However, given your dog's history of pancreatitis, he is battling what we call "chronic" pancreatitis, which just means frequent bouts of relapse or recurring pancreatitis. The diarrhea that has developed in conjunction with his lack of appetite may be an indication of another bout developing, and it is far better to get a handle on it when the signs are mild than for it to develop into a more severe condition.
Customer: replied 1 year ago.
Took him to vet to rule out parasites, guardia etc... they were all negative. He did test positive again for pancreatitis. His last bout was only 2 weeks ago. Ultrasound showed nothing out of ordinary. Why are these attacks coming on so close together
Expert:  VetTechErin replied 1 year ago.
It is an unfortunate aspect of pancreatitis. When a pet has an episode of pancreatitis, it puts them at higher risk of developing it again. The more frequently the pancreas becomes inflamed and irritated, the more "damage" is done to the pancreas, or the less it functions normally. The more abnormalities a pancreas has, the more frequently a pet will get pancreatitis.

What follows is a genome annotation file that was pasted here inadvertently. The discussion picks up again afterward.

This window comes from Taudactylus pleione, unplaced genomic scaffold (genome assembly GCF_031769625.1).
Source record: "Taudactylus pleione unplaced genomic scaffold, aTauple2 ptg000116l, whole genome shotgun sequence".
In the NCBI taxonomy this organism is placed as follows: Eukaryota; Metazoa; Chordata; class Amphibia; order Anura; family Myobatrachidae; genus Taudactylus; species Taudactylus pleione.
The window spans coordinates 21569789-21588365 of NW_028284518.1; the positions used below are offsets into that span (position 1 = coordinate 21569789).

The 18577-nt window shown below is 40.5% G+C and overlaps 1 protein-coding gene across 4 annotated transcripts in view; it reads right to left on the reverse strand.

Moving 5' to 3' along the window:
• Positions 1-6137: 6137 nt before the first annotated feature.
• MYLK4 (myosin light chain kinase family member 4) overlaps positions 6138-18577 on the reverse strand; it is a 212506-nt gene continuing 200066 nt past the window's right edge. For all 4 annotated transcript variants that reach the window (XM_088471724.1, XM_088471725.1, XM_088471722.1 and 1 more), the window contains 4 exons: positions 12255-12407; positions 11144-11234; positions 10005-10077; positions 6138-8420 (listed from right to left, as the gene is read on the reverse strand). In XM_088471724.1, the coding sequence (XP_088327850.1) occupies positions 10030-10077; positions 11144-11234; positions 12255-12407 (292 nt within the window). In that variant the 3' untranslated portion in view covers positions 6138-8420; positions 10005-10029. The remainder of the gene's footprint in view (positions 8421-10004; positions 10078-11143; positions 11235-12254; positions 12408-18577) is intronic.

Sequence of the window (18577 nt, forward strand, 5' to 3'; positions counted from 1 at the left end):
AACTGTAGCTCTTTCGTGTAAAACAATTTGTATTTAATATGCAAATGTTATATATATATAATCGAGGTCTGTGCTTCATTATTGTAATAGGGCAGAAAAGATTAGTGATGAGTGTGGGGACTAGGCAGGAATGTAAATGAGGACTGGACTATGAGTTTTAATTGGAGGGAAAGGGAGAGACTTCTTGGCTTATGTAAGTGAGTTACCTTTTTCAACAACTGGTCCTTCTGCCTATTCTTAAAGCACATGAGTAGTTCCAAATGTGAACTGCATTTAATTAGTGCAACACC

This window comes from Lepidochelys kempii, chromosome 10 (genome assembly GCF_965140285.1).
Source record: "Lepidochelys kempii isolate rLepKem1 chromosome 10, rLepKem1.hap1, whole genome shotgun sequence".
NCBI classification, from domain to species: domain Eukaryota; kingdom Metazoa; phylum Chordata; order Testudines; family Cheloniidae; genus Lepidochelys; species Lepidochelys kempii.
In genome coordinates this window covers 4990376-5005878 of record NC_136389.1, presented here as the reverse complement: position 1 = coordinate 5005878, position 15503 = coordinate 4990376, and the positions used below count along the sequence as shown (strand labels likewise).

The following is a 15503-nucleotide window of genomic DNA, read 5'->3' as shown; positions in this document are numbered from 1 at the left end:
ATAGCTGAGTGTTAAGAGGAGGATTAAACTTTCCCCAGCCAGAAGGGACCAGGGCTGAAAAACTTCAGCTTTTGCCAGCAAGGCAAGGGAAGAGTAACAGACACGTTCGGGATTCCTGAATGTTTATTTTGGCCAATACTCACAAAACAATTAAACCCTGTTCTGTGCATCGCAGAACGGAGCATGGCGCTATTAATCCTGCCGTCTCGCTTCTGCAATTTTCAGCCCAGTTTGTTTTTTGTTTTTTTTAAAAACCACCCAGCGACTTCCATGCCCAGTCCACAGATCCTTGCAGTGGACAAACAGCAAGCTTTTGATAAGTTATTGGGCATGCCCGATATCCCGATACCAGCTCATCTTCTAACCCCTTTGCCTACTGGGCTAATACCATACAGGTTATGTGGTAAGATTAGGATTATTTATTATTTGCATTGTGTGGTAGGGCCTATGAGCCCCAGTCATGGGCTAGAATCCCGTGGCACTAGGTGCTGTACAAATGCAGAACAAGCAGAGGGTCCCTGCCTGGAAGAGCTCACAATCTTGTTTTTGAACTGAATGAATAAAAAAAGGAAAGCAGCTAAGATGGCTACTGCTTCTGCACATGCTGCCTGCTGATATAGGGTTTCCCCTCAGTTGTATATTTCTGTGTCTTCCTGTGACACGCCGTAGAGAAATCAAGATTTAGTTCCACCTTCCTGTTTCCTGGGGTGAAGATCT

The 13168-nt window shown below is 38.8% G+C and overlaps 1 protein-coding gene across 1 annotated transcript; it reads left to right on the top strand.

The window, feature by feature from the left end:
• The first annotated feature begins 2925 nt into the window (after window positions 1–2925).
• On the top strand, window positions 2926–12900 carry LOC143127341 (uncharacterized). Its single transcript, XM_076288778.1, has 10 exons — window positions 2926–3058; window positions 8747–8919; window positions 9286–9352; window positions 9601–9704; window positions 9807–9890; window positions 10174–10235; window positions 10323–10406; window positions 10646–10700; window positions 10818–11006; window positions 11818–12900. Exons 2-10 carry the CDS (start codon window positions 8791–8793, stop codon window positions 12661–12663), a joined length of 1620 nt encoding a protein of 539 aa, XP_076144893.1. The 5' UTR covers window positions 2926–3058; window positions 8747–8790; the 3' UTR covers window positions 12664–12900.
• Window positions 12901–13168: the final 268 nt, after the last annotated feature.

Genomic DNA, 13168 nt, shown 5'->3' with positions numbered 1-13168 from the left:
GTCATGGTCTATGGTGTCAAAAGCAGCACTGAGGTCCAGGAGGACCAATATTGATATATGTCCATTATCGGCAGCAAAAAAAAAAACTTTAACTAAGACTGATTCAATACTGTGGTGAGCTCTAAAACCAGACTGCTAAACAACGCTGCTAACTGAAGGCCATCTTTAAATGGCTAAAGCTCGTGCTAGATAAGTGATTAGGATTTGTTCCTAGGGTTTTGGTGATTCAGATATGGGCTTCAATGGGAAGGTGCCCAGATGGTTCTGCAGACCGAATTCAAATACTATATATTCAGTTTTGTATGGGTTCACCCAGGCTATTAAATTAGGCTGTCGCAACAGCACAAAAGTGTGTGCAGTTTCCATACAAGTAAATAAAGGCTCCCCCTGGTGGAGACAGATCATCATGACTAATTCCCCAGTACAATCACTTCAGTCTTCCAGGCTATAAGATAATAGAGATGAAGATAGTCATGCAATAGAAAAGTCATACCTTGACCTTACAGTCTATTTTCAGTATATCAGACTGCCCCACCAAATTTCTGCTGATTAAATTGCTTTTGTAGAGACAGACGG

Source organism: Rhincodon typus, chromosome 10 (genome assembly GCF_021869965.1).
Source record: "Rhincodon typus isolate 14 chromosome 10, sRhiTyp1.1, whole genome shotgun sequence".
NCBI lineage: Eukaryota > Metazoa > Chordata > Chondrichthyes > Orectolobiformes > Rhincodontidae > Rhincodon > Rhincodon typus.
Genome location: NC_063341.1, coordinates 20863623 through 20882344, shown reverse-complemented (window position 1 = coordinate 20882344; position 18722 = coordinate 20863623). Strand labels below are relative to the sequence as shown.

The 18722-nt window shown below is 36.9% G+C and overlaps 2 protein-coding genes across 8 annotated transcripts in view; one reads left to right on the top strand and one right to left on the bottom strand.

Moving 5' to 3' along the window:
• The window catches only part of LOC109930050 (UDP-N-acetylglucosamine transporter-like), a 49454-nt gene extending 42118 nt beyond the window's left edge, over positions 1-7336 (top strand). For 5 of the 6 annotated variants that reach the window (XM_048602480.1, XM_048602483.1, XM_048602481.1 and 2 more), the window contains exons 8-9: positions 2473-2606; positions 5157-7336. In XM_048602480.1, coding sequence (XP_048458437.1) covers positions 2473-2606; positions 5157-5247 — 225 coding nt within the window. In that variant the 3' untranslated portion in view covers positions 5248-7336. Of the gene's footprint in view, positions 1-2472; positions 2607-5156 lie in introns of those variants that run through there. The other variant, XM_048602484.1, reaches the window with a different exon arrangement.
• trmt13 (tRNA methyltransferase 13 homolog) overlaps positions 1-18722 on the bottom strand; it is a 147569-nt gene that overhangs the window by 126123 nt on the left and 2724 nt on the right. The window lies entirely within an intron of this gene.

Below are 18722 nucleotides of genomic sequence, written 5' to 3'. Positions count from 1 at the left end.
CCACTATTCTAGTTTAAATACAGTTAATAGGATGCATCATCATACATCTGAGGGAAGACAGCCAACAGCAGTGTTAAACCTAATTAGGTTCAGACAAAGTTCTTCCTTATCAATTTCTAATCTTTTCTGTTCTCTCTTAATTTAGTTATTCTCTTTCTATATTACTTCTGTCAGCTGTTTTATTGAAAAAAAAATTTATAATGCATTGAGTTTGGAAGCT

Older dogs just happen to be susceptible to the disease and flare ups than younger dogs. His bouts could be due to diet (perhaps he needs to switch to a different brand that's easier on his tummy), or it could be a personal sensitivity. If he is overweight, this could be a factor. Your vet may want to check some further blood work to rule out things like Cushing's disease, hypothyroidism, or diabetes, as they may cause more chronic flare-ups of pancreatitis.
Expert:  VetTechErin replied 1 year ago.
Hi,

I'm just following up on our conversation about your pet. How is everything going?

VetTechErin